Francis Perkins – A True Hero

Francis Perkins - A True Hero

Madeline Cummings

It is hard for recent generations to picture how different the U.S. was just a few centuries ago. The struggles everyday people faced, the harsh discrimination minorities endured, the hazardous working conditions underpaid laborers had to tolerate just so they could continue to support themselves and their families… It was the Great Depression, the 1930s, a period of time when one woman knew there needed to be a change. 

Frances Perkins witnessed the Triangle Shirtwaist Factory fire. In a building just across the street, she heard the 146 voices of the women laborers trapped in the burning building calling out for someone to help them. Sickened by this experience, Frances Perkins knew she had to somehow help these women, so she pressured New York to pass Worker Health and Safety laws to prevent an incident like this from ever occurring again and went on to become New York’s industrial commissioner. 

“Francis Perkins is such an inspiration to women everywhere, she saw a problem in the world and fought to fix it, and leave the world a better place,” says Sophia Miranda, a freshman at Case Western.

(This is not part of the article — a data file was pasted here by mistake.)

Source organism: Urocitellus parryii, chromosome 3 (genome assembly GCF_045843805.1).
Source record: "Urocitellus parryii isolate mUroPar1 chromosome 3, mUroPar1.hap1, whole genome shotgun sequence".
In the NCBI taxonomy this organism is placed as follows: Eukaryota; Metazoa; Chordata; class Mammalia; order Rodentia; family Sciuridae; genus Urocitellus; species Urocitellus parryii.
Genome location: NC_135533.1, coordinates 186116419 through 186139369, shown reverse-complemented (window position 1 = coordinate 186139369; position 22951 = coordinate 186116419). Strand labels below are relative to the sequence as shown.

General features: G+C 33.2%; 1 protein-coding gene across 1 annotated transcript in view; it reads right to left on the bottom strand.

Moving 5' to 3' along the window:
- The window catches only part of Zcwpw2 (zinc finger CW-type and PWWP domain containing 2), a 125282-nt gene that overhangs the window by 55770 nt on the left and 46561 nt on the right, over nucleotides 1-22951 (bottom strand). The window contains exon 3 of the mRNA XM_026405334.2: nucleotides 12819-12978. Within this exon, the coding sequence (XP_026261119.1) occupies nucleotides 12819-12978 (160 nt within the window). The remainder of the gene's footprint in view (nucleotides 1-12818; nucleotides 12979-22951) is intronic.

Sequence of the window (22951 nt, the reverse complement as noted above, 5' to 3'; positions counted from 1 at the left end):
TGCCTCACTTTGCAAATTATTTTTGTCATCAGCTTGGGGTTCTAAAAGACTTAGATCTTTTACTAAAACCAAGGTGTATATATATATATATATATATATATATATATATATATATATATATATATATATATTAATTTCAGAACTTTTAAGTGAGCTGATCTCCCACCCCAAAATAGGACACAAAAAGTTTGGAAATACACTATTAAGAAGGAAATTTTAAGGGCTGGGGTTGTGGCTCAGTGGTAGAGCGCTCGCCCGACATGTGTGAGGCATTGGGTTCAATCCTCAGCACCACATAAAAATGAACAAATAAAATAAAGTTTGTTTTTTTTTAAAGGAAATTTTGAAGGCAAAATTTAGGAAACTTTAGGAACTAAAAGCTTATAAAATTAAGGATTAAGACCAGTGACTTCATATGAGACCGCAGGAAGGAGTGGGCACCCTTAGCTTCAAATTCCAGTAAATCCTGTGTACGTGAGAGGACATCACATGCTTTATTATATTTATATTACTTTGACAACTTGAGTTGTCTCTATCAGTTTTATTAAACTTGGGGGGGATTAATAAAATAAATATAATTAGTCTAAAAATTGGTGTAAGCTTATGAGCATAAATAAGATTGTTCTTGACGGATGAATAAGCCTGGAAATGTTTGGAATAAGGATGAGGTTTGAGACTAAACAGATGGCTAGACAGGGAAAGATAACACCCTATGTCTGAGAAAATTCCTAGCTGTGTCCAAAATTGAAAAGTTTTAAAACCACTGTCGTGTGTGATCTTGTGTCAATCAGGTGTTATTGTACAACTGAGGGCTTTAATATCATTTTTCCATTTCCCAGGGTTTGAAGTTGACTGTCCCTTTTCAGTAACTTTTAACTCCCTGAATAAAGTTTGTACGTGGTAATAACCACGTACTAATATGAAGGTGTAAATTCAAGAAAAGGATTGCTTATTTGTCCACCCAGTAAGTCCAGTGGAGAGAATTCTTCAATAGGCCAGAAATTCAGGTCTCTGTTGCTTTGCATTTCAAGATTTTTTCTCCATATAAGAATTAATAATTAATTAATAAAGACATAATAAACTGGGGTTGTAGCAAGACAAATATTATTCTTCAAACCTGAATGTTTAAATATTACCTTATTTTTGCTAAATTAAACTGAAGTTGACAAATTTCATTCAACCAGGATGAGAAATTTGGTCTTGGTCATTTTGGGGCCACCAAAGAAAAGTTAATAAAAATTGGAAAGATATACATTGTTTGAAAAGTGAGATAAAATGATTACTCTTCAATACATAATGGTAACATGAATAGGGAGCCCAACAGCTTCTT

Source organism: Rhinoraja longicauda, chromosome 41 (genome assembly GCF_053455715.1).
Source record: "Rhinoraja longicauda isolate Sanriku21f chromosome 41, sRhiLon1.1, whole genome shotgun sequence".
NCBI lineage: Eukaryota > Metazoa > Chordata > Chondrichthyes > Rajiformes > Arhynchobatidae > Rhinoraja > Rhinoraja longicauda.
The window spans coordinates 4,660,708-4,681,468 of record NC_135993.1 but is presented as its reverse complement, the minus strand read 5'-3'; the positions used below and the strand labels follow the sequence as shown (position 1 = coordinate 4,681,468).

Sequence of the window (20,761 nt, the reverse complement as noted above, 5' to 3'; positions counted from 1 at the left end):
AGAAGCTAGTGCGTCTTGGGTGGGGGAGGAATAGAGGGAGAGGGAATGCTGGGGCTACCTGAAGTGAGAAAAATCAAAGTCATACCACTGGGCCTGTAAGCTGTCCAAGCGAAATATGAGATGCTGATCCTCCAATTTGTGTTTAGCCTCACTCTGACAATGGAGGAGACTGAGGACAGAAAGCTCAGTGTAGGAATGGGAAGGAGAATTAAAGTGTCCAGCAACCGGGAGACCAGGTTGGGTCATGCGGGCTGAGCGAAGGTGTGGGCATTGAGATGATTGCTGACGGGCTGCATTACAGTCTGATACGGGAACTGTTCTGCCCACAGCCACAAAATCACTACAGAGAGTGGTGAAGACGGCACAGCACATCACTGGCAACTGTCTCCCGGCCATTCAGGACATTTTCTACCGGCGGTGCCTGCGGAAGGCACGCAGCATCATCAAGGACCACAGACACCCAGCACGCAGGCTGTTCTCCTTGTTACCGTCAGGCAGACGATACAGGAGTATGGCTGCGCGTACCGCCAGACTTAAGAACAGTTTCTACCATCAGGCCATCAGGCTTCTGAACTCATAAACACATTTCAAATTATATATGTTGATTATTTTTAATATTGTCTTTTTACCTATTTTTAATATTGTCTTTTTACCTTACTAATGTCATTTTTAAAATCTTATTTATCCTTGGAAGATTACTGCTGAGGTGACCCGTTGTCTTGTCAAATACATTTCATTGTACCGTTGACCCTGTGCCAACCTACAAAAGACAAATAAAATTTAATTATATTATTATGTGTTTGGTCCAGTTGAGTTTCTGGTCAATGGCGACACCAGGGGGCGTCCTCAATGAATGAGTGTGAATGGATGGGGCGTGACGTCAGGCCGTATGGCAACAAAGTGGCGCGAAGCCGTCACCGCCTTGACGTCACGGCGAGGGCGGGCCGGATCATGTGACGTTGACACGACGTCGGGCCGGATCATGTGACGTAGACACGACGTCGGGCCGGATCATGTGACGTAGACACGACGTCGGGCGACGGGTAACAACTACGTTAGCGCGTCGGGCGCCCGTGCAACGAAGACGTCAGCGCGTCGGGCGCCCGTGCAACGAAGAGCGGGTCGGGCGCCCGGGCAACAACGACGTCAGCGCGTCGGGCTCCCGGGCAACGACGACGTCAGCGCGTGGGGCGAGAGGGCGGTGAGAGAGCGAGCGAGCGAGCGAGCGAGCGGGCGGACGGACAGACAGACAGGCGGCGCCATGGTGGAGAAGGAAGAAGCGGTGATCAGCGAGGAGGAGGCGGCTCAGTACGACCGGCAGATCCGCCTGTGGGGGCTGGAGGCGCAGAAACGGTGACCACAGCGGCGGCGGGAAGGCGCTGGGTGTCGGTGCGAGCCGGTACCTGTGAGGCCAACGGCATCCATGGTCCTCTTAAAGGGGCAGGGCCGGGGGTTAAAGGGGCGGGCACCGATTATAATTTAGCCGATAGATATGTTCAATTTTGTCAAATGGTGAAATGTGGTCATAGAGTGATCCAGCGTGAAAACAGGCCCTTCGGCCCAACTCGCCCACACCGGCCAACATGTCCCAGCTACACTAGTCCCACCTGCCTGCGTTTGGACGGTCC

Inspired by her work and prominent voice, President FDR commissioned Frances to serve as his Secretary of Labor in 1933. There she was the driving force behind FDR’s New Deal Program, a package of laws designed in the 1930s to protect citizens during the trying times of the Great Depression. 

Frances Perkins was the one to end child labor, the one who established the Social Security Act, securing unemployment insurances and retirement pensions for the elderly and she created relief programs for unemployed men to work on public projects. This one woman helped save so many lives, helped aid so many families and, she is the reason America was able to make its way out of the Great Depression. 

Frances continued her position as Secretary of Labor until Roosevelt’s death in 1945. She accomplished so much in her time and left the world a better place. She represents the common American people and the struggles they endure; she saw a problem and sought to fix it and didn’t give up until she did. Frances Perkins is truly an inspiration to us all.